X EDC: The Next Generation of EDC?

RaveX is an EDC system that is powerful and easy to learn. Medidata has one of the best eLearning and training courses to get anyone up and running from the first time you use the system.

The study design setup still requires high technical skills including C# sharp for most complex data cleaning and study setup tasks.

Let’s discuss the new study hierarchy:

We already understand the relationship between the studies, sites, and subjects in Rave EDC.

At the navigation bar in RaveX EDC, we choose the study from the list of studies assigned to your role. At the second level, we can see the study dashboard. The dashboard contains information about the sites and subject enrollment.  From the sites, you can drill down to the subject level or subject related eCRFs.

Subject’s landing page:

  • Access eCRFs
  • Perform role-specific functions (e.g. SDV, DM data review, PI signature, enter data)

Understanding Status Icons in EDC:

On a form, when you click on an icon, the action is taken on that data point. Based on your roles and permissions, you could apply this action individually or to “Apply All”.

Common status icons:

When you select a subject, you arrive at the subject landing page. Some old features are the scheduled visit dates (a feel and look of the matrix in Rave Architect), the subject status and the status of their eCRFs and some additional information.

At the scheduled level (for Oracle InForm users, this is the Time and Event Scheduled with the traffic lights), you can open a folder and access a particular form residing on that folder.  You can then proceed with normal data entry.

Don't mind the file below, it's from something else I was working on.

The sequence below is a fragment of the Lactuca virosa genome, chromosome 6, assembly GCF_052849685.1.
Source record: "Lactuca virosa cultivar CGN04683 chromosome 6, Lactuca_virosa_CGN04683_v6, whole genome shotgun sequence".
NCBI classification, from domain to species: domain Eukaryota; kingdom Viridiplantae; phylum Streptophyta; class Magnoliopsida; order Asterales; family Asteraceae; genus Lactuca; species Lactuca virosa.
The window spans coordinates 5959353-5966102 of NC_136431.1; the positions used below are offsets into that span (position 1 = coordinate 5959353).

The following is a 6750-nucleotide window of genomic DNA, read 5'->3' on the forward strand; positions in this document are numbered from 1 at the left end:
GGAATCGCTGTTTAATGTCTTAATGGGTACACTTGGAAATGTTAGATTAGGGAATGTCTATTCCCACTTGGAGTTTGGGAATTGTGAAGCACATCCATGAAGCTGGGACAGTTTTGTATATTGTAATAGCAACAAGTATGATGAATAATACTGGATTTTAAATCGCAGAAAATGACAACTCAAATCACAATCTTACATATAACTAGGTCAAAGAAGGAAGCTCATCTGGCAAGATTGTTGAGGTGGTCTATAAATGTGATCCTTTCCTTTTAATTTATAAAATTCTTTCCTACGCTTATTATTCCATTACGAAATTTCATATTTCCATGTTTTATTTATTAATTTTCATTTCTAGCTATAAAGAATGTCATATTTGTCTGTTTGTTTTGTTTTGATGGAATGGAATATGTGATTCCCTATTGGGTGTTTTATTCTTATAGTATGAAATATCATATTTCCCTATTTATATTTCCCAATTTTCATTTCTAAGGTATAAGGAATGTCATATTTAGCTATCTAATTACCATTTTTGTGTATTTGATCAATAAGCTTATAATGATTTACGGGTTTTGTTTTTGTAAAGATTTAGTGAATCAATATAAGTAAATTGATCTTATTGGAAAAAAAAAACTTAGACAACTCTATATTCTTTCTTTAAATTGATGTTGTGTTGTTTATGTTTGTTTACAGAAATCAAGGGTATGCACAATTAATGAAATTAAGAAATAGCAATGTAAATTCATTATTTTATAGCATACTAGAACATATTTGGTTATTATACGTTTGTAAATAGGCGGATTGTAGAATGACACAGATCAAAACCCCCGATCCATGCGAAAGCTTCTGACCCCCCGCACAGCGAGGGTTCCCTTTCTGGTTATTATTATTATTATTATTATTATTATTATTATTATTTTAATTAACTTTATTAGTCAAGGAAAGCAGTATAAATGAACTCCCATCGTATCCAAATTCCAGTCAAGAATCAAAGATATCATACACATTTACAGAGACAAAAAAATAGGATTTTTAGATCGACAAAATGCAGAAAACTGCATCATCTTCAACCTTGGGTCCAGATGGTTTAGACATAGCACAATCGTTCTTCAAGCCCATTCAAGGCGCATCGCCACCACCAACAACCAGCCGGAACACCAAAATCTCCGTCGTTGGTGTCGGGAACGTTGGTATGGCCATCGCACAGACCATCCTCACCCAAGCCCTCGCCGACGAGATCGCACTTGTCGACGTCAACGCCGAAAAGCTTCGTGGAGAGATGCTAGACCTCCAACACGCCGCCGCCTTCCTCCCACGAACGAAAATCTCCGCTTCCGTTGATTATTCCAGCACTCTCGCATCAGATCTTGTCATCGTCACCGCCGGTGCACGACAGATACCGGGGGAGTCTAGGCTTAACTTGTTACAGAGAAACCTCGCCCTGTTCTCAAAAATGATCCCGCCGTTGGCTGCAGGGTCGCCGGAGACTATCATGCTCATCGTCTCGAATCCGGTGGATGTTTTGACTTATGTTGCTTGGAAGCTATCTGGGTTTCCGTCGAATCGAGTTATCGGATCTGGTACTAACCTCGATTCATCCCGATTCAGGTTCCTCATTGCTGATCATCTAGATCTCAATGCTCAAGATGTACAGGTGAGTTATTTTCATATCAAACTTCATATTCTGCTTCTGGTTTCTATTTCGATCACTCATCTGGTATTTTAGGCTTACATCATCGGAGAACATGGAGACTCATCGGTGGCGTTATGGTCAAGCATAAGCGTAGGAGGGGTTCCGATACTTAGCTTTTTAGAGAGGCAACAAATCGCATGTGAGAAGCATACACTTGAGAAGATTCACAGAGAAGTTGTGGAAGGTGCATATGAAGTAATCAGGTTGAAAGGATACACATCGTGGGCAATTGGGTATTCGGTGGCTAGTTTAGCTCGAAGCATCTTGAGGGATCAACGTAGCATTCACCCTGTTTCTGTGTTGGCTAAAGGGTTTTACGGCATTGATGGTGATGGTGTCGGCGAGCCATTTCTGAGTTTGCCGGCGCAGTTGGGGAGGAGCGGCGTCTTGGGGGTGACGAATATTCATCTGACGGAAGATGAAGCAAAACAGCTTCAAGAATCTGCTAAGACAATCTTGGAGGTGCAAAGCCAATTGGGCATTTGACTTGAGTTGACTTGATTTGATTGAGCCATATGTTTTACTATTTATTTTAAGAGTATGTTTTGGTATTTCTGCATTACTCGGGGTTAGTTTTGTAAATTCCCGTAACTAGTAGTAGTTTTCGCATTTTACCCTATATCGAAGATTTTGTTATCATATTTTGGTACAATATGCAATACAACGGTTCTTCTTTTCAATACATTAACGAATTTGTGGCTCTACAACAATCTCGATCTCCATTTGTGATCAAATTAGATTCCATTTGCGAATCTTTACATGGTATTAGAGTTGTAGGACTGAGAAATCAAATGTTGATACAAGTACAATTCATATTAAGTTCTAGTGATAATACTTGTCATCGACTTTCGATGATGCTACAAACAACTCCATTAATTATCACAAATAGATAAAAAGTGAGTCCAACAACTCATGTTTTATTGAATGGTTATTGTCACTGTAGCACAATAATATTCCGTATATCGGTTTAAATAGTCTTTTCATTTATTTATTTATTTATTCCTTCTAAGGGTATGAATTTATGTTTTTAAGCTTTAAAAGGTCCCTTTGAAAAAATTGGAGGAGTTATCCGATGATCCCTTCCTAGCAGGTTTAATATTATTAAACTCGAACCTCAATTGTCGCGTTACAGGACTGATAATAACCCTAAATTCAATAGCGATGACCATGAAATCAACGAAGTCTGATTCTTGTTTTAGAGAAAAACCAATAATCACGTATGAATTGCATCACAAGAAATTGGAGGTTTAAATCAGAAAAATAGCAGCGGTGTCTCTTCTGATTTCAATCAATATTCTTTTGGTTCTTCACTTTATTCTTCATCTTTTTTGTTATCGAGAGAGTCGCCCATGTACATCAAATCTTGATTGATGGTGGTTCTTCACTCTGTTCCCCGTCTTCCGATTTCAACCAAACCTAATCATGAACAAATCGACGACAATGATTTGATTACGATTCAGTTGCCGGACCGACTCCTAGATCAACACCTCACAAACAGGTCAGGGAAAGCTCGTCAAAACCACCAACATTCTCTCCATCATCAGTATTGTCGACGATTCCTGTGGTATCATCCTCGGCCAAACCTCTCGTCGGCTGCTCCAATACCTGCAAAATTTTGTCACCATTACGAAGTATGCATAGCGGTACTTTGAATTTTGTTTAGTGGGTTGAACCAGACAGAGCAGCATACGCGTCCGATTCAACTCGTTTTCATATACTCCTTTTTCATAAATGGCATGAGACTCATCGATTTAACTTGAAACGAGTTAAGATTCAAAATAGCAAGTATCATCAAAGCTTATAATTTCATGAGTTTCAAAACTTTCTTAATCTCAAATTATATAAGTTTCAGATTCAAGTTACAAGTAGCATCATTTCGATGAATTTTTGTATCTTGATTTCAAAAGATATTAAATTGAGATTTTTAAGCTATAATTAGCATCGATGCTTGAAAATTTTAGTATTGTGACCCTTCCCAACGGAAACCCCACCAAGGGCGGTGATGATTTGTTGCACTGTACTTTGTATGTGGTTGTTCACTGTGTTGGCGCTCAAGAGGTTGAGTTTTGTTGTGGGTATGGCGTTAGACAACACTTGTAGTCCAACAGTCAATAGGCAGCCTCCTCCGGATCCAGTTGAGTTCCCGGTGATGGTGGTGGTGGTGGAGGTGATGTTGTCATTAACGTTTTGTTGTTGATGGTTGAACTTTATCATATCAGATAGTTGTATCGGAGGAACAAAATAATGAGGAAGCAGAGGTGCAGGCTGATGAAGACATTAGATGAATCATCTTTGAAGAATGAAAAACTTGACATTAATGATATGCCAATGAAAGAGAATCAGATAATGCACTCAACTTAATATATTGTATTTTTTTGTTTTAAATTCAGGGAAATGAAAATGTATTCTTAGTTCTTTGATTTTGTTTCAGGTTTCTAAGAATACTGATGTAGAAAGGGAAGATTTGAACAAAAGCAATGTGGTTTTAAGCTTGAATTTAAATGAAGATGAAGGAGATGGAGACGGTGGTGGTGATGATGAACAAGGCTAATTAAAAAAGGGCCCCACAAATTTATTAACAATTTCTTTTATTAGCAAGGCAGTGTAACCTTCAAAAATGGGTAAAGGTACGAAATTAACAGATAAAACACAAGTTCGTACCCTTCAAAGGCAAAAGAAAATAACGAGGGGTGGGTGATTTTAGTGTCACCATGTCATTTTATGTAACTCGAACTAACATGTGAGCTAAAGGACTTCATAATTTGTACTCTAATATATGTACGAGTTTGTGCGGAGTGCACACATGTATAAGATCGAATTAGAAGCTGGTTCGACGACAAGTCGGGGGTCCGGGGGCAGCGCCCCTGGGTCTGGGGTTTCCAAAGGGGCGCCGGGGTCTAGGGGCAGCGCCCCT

There are several ways to access the same eCRF for another subject. Navigate to it by selecting a subject from the subject list.

Performing data cleaning and data review:

At the study level, select the RaveX study then select the study name you would like to perform a task.

On the screen, select ‘View Task Management’ link and then select the open queries link. At this level, you can select the particular subject and form a query that is opened on. For example, I noticed an open query on the informed consent form. To view it, select the query link on the screening informed consent row.

What modules are still available in this new design?

  • Rave Architect
  • Rave User Administration
  • Rave Site Administration
  • Rave Reporter
  • Rave Configuration
  • Rave PDF Generator
  • Rave Lab Administration
  • and more…

Overall, the EDC solution has been easy to use for database development, data entry, and data validation. The online, real-time validation feature is a plus as it does no longer requires the form to be saved for the checks to fire.

Have we lost any features to this new fancy design? Find out next.

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911 – Silence

Another year has passed and another year that the culprits of 911 are at large while the war on terror (aka the war on YOU) continues.

The only ones beneficiating from 911 war on terror are the same calling for more wars, more security at the airports (of course, they have the contracts for those machines causing cancers and the security agencies are all from the same group of people)

In order to keep the wars, they need more taxes.

He who has ears to hear, let him hear.